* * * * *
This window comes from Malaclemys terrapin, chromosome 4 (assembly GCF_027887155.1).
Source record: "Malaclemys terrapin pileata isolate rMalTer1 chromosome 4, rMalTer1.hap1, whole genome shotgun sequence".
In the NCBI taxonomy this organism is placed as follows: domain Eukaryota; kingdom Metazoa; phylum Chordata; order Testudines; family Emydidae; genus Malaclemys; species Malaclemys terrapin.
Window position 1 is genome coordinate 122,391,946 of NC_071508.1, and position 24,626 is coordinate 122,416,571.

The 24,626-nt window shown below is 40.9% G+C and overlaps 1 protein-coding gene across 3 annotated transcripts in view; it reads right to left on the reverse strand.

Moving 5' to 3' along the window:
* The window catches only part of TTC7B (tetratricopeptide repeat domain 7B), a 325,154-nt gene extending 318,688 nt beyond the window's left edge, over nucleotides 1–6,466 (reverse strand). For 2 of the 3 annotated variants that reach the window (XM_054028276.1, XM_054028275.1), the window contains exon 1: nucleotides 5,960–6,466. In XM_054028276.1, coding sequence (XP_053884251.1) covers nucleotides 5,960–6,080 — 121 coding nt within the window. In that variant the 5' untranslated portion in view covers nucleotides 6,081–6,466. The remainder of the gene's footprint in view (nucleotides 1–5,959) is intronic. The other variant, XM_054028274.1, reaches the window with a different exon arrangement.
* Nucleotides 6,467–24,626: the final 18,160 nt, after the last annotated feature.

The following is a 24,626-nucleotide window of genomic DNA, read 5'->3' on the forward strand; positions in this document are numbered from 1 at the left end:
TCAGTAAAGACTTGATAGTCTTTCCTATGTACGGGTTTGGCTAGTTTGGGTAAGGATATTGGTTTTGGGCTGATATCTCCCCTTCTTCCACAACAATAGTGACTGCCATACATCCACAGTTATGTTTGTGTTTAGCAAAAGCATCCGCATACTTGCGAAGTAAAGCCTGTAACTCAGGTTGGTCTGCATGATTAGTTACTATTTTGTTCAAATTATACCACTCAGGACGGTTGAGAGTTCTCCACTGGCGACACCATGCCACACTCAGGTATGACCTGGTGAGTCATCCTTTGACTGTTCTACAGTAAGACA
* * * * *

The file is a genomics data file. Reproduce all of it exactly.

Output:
This window comes from Malaclemys terrapin, chromosome 4 (assembly GCF_027887155.1).
Source record: "Malaclemys terrapin pileata isolate rMalTer1 chromosome 4, rMalTer1.hap1, whole genome shotgun sequence".
In the NCBI taxonomy this organism is placed as follows: domain Eukaryota; kingdom Metazoa; phylum Chordata; order Testudines; family Emydidae; genus Malaclemys; species Malaclemys terrapin.
Window position 1 is genome coordinate 122,391,946 of NC_071508.1, and position 24,626 is coordinate 122,416,571.

The 24,626-nt window shown below is 40.9% G+C and overlaps 1 protein-coding gene across 3 annotated transcripts in view; it reads right to left on the reverse strand.

Moving 5' to 3' along the window:
* The window catches only part of TTC7B (tetratricopeptide repeat domain 7B), a 325,154-nt gene extending 318,688 nt beyond the window's left edge, over nucleotides 1–6,466 (reverse strand). For 2 of the 3 annotated variants that reach the window (XM_054028276.1, XM_054028275.1), the window contains exon 1: nucleotides 5,960–6,466. In XM_054028276.1, coding sequence (XP_053884251.1) covers nucleotides 5,960–6,080 — 121 coding nt within the window. In that variant the 5' untranslated portion in view covers nucleotides 6,081–6,466. The remainder of the gene's footprint in view (nucleotides 1–5,959) is intronic. The other variant, XM_054028274.1, reaches the window with a different exon arrangement.
* Nucleotides 6,467–24,626: the final 18,160 nt, after the last annotated feature.

The following is a 24,626-nucleotide window of genomic DNA, read 5'->3' on the forward strand; positions in this document are numbered from 1 at the left end:
TCAGTAAAGACTTGATAGTCTTTCCTATGTACGGGTTTGGCTAGTTTGGGTAAGGATATTGGTTTTGGGCTGATATCTCCCCTTCTTCCACAACAATAGTGACTGCCATACATCCACAGTTATGTTTGTGTTTAGCAAAAGCATCCGCATACTTGCGAAGTAAAGCCTGTAACTCAGGTTGGTCTGCATGATTAGTTACTATTTTGTTCAAATTATACCACTCAGGACGGTTGAGAGTTCTCCACTGGCGACACCATGCCACACTCAGGTATGACCTGGTGAGTCATCCTTTGACTGTTCTACAGTAAGACA